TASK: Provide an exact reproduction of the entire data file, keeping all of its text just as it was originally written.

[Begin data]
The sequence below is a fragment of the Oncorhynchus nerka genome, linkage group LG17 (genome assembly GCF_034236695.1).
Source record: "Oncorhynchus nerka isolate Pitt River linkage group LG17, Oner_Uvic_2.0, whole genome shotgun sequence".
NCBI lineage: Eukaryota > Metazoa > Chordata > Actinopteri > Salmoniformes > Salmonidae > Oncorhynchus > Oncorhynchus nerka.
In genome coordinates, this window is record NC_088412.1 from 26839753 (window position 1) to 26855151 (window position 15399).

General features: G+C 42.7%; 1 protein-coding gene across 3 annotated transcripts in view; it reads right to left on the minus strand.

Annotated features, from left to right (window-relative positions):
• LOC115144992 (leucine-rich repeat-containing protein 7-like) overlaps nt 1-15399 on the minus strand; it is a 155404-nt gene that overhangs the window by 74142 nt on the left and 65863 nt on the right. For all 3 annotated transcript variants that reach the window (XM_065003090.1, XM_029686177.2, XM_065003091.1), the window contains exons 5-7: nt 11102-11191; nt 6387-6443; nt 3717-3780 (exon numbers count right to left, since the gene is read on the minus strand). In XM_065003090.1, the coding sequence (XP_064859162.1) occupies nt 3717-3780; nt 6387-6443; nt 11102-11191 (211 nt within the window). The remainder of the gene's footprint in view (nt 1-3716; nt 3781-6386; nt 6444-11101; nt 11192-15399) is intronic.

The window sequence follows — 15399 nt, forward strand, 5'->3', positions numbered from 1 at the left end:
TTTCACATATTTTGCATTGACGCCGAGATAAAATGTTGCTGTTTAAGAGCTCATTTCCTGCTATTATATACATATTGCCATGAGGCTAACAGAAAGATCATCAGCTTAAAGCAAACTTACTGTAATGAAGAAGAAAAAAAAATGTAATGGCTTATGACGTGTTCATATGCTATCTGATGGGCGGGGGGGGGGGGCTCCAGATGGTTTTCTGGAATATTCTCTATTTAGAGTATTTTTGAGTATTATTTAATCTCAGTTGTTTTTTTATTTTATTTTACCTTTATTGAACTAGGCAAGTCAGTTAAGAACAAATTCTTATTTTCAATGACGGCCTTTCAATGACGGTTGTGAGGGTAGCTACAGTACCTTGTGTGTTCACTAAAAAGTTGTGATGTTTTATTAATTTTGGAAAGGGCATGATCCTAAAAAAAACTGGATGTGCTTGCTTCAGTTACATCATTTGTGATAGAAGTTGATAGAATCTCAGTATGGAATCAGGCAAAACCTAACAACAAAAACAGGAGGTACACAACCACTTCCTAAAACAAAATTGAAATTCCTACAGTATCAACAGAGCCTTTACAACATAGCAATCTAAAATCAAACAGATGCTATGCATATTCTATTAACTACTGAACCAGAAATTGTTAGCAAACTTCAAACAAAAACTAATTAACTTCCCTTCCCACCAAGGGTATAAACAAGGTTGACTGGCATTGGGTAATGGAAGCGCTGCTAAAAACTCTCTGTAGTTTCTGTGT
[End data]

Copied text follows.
The sequence below is a fragment of the Oncorhynchus nerka genome, linkage group LG17 (genome assembly GCF_034236695.1).
Source record: "Oncorhynchus nerka isolate Pitt River linkage group LG17, Oner_Uvic_2.0, whole genome shotgun sequence".
NCBI lineage: Eukaryota > Metazoa > Chordata > Actinopteri > Salmoniformes > Salmonidae > Oncorhynchus > Oncorhynchus nerka.
In genome coordinates, this window is record NC_088412.1 from 26839753 (window position 1) to 26855151 (window position 15399).

General features: G+C 42.7%; 1 protein-coding gene across 3 annotated transcripts in view; it reads right to left on the minus strand.

Annotated features, from left to right (window-relative positions):
• LOC115144992 (leucine-rich repeat-containing protein 7-like) overlaps nt 1-15399 on the minus strand; it is a 155404-nt gene that overhangs the window by 74142 nt on the left and 65863 nt on the right. For all 3 annotated transcript variants that reach the window (XM_065003090.1, XM_029686177.2, XM_065003091.1), the window contains exons 5-7: nt 11102-11191; nt 6387-6443; nt 3717-3780 (exon numbers count right to left, since the gene is read on the minus strand). In XM_065003090.1, the coding sequence (XP_064859162.1) occupies nt 3717-3780; nt 6387-6443; nt 11102-11191 (211 nt within the window). The remainder of the gene's footprint in view (nt 1-3716; nt 3781-6386; nt 6444-11101; nt 11192-15399) is intronic.

The window sequence follows — 15399 nt, forward strand, 5'->3', positions numbered from 1 at the left end:
TTTCACATATTTTGCATTGACGCCGAGATAAAATGTTGCTGTTTAAGAGCTCATTTCCTGCTATTATATACATATTGCCATGAGGCTAACAGAAAGATCATCAGCTTAAAGCAAACTTACTGTAATGAAGAAGAAAAAAAAATGTAATGGCTTATGACGTGTTCATATGCTATCTGATGGGCGGGGGGGGGGGGCTCCAGATGGTTTTCTGGAATATTCTCTATTTAGAGTATTTTTGAGTATTATTTAATCTCAGTTGTTTTTTTATTTTATTTTACCTTTATTGAACTAGGCAAGTCAGTTAAGAACAAATTCTTATTTTCAATGACGGCCTTTCAATGACGGTTGTGAGGGTAGCTACAGTACCTTGTGTGTTCACTAAAAAGTTGTGATGTTTTATTAATTTTGGAAAGGGCATGATCCTAAAAAAAACTGGATGTGCTTGCTTCAGTTACATCATTTGTGATAGAAGTTGATAGAATCTCAGTATGGAATCAGGCAAAACCTAACAACAAAAACAGGAGGTACACAACCACTTCCTAAAACAAAATTGAAATTCCTACAGTATCAACAGAGCCTTTACAACATAGCAATCTAAAATCAAACAGATGCTATGCATATTCTATTAACTACTGAACCAGAAATTGTTAGCAAACTTCAAACAAAAACTAATTAACTTCCCTTCCCACCAAGGGTATAAACAAGGTTGACTGGCATTGGGTAATGGAAGCGCTGCTAAAAACTCTCTGTAGTTTCTGTGT